Let us visit the Tapovan; upstream,where thr Rishis meditated; the name of the town comes from them - the Hairs of the Rishis-RishiKesh.(pg. 126.)

Agastaya attends a meeting of the Kumbh Authority on the smooth conduct of the Fair. Aditi requests him to attend the Satsang of Ekaba, Aditi sits in the pandal of the Siddeshwari Akhara and listens to the satsang. She reflects on her life and the role of Annant and Agastaya in it .She had married Agastaya and now she is feeling subdued under the force of adjustments, familial responsibilities and poverty in her life. She thinks of Ekaba’s offer to join his Akhara and her elevation as the head of the Siddeshwari Akhara.  She discerns that Ekaba is dying but needs that he holds on till she organizes her vocation in arts. She is thrilled about leaving Haridwar after the bath to follow her dreams. She is very thankful to his husband Agastaya because he had given a lot of   support to her. Ekaba dies on completing his final lecture leaving Aditi to prefer for her and chose her path in life.

I feel that the names of the chapters like ‘Trio, Morning Snaps,’  ‘Poke,’ ‘Annant,’ ‘Annapurna,’ ‘Agartaya,’Fair’ ‘Wander,’’Karm’’, ‘Drag’, “Swing”, ‘Confluence”, “Aditi”, “Gatha”, etc. reveal the Hindu mythologies, this is the only time and place in the world where anyone can disburden his sins and attain 'Nirvana' from the ferocious rotation of birth and re birth. Author here tell us through his novel
‘How did the Kumbh Fair came into existences?

“A few drops fell during the skirmishes between the Gods and demons, in four places- Haridwar being one of them and therein lays the importance of taking a dip in the holy river Ganga where the drops fell.One who baths gains immortality”.(pg.290).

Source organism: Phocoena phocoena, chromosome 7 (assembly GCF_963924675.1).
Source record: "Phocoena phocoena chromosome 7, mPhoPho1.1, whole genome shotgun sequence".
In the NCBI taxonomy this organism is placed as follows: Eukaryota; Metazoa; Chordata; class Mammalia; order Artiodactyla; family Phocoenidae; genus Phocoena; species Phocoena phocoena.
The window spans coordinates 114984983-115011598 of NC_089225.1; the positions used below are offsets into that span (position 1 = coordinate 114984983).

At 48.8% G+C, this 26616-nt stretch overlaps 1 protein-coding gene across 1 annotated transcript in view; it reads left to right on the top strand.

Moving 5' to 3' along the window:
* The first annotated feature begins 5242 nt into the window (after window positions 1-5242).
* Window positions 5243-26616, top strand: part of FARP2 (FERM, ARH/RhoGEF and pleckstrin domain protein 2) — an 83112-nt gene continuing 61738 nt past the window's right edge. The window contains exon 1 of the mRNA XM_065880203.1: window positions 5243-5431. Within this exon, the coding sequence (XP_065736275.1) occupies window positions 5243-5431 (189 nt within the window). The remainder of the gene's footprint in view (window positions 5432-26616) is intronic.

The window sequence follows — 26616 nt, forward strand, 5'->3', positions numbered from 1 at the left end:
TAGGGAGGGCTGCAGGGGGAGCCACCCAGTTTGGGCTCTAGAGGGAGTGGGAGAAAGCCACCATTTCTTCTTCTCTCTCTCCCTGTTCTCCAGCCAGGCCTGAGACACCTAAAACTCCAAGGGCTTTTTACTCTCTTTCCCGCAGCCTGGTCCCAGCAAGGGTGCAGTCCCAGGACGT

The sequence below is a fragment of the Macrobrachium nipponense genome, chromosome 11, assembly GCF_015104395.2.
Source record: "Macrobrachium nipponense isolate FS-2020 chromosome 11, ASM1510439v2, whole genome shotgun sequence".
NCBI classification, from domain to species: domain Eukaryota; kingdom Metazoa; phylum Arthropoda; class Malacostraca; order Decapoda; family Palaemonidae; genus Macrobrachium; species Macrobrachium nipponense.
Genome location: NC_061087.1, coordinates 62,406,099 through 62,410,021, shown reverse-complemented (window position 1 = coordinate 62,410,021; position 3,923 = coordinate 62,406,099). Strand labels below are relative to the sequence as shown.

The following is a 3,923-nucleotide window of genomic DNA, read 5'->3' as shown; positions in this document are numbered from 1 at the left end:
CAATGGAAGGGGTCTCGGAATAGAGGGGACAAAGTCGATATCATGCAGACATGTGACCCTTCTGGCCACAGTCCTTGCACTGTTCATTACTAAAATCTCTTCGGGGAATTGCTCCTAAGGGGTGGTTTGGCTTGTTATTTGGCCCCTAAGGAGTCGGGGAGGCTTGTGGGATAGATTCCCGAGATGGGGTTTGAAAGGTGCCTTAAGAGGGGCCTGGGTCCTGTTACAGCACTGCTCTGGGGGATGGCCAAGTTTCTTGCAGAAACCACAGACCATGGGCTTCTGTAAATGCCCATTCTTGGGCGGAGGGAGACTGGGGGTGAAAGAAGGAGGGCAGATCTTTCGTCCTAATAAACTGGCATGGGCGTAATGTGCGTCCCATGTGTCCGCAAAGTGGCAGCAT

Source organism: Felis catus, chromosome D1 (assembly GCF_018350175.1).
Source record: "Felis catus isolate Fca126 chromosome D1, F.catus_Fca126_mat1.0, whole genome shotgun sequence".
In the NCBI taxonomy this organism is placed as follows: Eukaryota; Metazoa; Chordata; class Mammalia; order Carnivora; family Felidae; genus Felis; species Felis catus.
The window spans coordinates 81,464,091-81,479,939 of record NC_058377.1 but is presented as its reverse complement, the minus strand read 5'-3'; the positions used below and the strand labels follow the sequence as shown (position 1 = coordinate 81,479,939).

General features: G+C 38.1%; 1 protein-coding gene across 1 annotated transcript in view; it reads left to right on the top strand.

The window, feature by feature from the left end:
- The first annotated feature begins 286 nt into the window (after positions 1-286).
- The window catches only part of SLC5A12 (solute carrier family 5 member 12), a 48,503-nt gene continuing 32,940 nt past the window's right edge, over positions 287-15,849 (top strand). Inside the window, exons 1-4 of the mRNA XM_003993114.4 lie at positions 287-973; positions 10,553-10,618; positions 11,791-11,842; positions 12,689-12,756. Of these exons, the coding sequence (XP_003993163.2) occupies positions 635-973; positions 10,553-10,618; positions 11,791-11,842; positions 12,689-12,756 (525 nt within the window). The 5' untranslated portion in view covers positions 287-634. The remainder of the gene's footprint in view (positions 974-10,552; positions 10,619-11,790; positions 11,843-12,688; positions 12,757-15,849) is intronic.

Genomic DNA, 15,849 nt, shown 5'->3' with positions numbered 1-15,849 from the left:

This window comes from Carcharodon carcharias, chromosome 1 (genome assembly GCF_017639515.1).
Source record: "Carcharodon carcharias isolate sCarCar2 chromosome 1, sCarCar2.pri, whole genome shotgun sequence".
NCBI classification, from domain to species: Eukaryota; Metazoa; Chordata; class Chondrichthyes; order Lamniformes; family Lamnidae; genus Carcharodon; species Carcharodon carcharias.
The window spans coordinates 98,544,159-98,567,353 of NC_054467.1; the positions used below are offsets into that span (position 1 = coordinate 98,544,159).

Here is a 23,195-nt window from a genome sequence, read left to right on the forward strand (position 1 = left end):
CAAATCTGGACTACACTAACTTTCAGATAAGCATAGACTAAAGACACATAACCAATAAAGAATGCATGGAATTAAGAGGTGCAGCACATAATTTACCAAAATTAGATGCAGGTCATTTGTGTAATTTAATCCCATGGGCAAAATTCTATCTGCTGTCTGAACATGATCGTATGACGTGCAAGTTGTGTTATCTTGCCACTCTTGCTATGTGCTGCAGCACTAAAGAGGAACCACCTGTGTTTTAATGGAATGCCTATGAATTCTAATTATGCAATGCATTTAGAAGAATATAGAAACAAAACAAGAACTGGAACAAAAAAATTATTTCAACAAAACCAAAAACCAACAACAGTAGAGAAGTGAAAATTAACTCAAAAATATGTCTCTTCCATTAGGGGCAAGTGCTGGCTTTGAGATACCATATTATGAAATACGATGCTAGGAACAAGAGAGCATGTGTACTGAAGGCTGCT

After this Ekaba stood still in his Padmaasana,without the prana; the breath.The narration was so attractive that one can read till to the last end to find the culmination. Aporva kala has summed up the novel with Jai Ghose of Ganga:

“Jai Maa Ganga…Jai Shiv Shankar..Jai Vishnu..Jai Ekaba”
The plot did seem a little ordinary when I started it, but the minute it picked pace and everything fell in place, it was. Kumbh fair. The entire book is a mystery to be solved. Lastly it is a celebration of Indian civilization and the modernization of our country.

The characters are well developed and like I said, they make perfect sense at the end and the reasons why they are there in the book. His novel exposes our destiny in this life which is generally determined by our karma and dharma. Karma is the action of life and all of the lessons to be learned. The writing is hard at times and at others, I thought it was a heave. Having said that, the book is fairly delightful and the mythology angle to it is excellently done. The language is oriental English in nature and many words are invented in Joycian pattern. It’s a very good book because it delineates the importance of Kumbh Mela.
We know that in 2013 Maha Kumbh Mela in Allahabad, in Uttar Pradesh, will be the next Kumbh Mela in India. It will take place from two months January to February, 2013. It's a particularly holy event, as it's held only once every 12 years. According to Hindu mythology Take dips in the holy Ganges that is said to wash away all the sins of a person. Light a Diya and make a wish, they do come true. Above all the book harps on that humanity is the supreme aim of any civilization and that creation is necessary for growth and evolution. In a way the book is a frank attempt at understanding women, as a mother, a daughter and a lover. Aditi was the mother of all gods. It encompasses all, philosophy, yoga, literature and the need to grow. This book is a first by an Indian author picking up these subjects.  Above all it is a simple love story about three symbolic characters.

Complete credit goes to the hard work of the novelist, who has engaged so much pain to write such a masterwork for the lover of English literature. This is a good book and I would certainly recommend this to everyone who loves Hindu Mythology. And also a must read for true Hindu.